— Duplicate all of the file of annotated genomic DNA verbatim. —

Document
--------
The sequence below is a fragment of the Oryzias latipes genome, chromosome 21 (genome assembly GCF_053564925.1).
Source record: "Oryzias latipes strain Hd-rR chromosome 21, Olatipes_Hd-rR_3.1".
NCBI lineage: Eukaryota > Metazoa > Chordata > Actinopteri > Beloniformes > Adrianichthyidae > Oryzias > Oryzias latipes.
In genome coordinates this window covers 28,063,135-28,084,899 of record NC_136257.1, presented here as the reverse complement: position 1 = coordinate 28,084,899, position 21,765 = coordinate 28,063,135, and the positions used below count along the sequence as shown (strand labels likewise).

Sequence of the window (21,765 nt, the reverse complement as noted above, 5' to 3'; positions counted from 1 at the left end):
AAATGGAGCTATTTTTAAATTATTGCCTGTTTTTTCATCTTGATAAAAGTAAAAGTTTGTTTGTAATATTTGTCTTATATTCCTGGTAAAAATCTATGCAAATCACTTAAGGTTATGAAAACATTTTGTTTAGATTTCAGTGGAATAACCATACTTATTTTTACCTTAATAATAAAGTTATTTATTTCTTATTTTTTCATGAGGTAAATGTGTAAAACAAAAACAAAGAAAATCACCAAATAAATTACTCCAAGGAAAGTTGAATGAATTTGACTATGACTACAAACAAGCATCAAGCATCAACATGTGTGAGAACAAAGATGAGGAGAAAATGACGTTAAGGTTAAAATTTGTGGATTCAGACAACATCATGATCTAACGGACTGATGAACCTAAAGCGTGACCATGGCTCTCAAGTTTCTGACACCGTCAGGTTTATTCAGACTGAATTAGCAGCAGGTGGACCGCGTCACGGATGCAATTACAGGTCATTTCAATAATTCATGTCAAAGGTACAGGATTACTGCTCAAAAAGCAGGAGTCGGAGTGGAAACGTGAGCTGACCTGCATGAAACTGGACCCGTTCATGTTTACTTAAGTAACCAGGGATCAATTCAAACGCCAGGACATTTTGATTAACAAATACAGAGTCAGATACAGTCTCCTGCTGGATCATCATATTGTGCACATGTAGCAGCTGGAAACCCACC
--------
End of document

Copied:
The sequence below is a fragment of the Oryzias latipes genome, chromosome 21 (genome assembly GCF_053564925.1).
Source record: "Oryzias latipes strain Hd-rR chromosome 21, Olatipes_Hd-rR_3.1".
NCBI lineage: Eukaryota > Metazoa > Chordata > Actinopteri > Beloniformes > Adrianichthyidae > Oryzias > Oryzias latipes.
In genome coordinates this window covers 28,063,135-28,084,899 of record NC_136257.1, presented here as the reverse complement: position 1 = coordinate 28,084,899, position 21,765 = coordinate 28,063,135, and the positions used below count along the sequence as shown (strand labels likewise).

Sequence of the window (21,765 nt, the reverse complement as noted above, 5' to 3'; positions counted from 1 at the left end):
AAATGGAGCTATTTTTAAATTATTGCCTGTTTTTTCATCTTGATAAAAGTAAAAGTTTGTTTGTAATATTTGTCTTATATTCCTGGTAAAAATCTATGCAAATCACTTAAGGTTATGAAAACATTTTGTTTAGATTTCAGTGGAATAACCATACTTATTTTTACCTTAATAATAAAGTTATTTATTTCTTATTTTTTCATGAGGTAAATGTGTAAAACAAAAACAAAGAAAATCACCAAATAAATTACTCCAAGGAAAGTTGAATGAATTTGACTATGACTACAAACAAGCATCAAGCATCAACATGTGTGAGAACAAAGATGAGGAGAAAATGACGTTAAGGTTAAAATTTGTGGATTCAGACAACATCATGATCTAACGGACTGATGAACCTAAAGCGTGACCATGGCTCTCAAGTTTCTGACACCGTCAGGTTTATTCAGACTGAATTAGCAGCAGGTGGACCGCGTCACGGATGCAATTACAGGTCATTTCAATAATTCATGTCAAAGGTACAGGATTACTGCTCAAAAAGCAGGAGTCGGAGTGGAAACGTGAGCTGACCTGCATGAAACTGGACCCGTTCATGTTTACTTAAGTAACCAGGGATCAATTCAAACGCCAGGACATTTTGATTAACAAATACAGAGTCAGATACAGTCTCCTGCTGGATCATCATATTGTGCACATGTAGCAGCTGGAAACCCACC